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Confronting variability with uncertainty in the ecotoxicological impact assessment of down-the-drain products
- Douziech, Mélanie, Oldenkamp, Rik, van Zelm, Rosalie, King, Henry, Hendriks, A. Jan, Ficheux, Anne-Sophie, Huijbregts, Mark A.J.
- Environment international 2019 v.126 pp. 37-45
- Monte Carlo method, ecotoxicology, equations, freshwater, models, physicochemical properties, prediction, quantitative structure-activity relationships, risk, toxicity, uncertainty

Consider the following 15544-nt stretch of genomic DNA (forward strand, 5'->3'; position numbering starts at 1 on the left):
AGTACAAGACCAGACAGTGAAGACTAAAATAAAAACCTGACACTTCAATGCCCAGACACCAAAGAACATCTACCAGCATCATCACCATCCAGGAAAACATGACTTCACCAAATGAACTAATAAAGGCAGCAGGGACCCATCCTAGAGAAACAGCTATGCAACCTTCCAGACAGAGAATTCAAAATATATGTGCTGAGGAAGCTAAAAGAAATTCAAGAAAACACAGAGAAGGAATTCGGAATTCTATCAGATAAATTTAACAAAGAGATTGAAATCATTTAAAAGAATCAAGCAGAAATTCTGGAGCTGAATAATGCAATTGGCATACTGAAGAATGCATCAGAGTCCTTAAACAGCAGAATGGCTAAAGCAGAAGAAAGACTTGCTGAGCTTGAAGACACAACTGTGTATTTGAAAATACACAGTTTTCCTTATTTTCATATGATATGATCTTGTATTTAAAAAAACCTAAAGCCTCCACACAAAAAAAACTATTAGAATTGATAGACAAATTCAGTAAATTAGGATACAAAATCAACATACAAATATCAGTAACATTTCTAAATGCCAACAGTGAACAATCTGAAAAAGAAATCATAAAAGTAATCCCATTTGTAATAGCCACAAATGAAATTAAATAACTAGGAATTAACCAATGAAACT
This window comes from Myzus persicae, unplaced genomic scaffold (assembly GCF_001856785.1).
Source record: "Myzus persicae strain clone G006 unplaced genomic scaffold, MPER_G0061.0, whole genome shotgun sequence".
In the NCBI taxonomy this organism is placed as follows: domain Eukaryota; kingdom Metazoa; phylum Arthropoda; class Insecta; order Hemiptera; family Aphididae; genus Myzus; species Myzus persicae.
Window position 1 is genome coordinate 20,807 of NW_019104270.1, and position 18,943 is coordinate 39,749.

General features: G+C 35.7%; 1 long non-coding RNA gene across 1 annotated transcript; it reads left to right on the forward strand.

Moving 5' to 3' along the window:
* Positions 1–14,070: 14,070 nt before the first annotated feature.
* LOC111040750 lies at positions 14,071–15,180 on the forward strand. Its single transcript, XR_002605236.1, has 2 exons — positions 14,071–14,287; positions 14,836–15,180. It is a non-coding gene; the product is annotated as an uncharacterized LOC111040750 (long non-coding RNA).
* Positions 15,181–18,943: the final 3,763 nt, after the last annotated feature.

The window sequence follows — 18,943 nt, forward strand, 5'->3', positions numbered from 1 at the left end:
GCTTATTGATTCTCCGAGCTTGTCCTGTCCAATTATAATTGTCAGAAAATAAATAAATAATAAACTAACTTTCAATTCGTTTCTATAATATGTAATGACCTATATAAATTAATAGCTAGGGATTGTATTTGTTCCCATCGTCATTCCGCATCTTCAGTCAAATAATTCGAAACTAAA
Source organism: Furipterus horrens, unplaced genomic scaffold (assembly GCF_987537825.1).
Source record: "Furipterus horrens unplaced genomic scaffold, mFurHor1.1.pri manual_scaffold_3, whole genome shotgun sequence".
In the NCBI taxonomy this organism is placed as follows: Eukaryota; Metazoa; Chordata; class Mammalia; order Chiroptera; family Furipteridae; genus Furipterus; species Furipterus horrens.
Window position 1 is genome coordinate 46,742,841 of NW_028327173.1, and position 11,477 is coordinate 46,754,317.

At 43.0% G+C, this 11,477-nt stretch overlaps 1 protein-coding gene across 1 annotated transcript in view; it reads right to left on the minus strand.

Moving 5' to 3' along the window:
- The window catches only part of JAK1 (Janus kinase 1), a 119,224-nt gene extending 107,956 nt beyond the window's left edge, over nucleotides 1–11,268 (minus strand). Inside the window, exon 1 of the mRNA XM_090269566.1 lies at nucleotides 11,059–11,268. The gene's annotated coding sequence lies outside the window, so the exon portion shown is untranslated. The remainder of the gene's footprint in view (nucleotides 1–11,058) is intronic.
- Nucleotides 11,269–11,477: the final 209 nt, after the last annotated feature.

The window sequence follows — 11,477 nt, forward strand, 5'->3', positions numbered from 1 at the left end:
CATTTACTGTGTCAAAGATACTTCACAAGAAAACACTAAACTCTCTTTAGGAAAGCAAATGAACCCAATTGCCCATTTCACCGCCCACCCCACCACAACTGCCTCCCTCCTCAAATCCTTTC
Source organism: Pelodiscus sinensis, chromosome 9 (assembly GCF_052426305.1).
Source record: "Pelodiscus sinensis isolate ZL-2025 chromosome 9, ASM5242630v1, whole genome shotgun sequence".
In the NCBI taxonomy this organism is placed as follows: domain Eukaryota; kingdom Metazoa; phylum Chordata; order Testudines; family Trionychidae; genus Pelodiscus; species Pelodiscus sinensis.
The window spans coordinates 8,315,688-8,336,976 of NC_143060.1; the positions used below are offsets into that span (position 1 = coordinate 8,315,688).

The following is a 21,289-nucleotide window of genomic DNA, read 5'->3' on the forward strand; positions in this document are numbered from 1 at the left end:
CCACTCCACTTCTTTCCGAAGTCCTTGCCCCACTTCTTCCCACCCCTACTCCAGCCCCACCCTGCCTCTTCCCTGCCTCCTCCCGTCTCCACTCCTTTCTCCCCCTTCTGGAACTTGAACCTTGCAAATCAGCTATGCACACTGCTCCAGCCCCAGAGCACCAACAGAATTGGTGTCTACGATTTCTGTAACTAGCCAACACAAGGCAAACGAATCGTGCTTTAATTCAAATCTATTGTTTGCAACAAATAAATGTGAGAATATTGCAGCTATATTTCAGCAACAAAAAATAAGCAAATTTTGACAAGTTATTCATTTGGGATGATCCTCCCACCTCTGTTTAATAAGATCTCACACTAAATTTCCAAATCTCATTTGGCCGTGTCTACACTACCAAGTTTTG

- The use of down-the-drain products and the resultant release of chemicals may lead to pressures on the freshwater environment. Ecotoxicological impact assessment is a commonly used approach to assess chemical products but is still influenced by several uncertainty and variability sources. As a result, the robustness and reliability of such assessments can be questioned. A comprehensive and systematic assessment of these sources is, therefore, needed to increase their utility and credibility. In this study, we present a method to systematically analyse the uncertainty and variability of the potential ecotoxicological impact (PEI) of chemicals using a portfolio of 54 shampoo products. We separately quantified the influence of the statistical uncertainty in the prediction of physicochemical properties and freshwater toxicity as predicted from Quantitative Structure-Property Relationships (QSPRs) and Quantitative Structure-Activity Relationships (QSARs) respectively, and of various sources of spatial and technological variability as well as variability in consumer habits via 2D Monte Carlo simulations. Overall, the variation in the PEIs of shampoo use was mainly the result of uncertainty due to the use of toxicity data from three species only. All uncertainty sources combined resulted in PEIs ranging on average over seven orders of magnitude (ratio of the 90th to the 10th percentile) so that an absolute quantification of the ecological risk would not be meaningful. In comparison, variation in shampoo composition was the most influential source of variability, although less than compared to uncertainty, leading to PEIs ranging over three orders of magnitude. Increasing the number of toxicity data by increasing the number of species, either through additional measurements or ecotoxicological modelling (e.g. using Interspecies Correlation Equations), should get priority to improve the reliability of PEIs. These conclusions are not limited to shampoos but are applicable more generally to the down-the-drain products since they all have similar data limitations and associated uncertainties relating to the availability of ecotoxicity data and variability in consumer habits and use.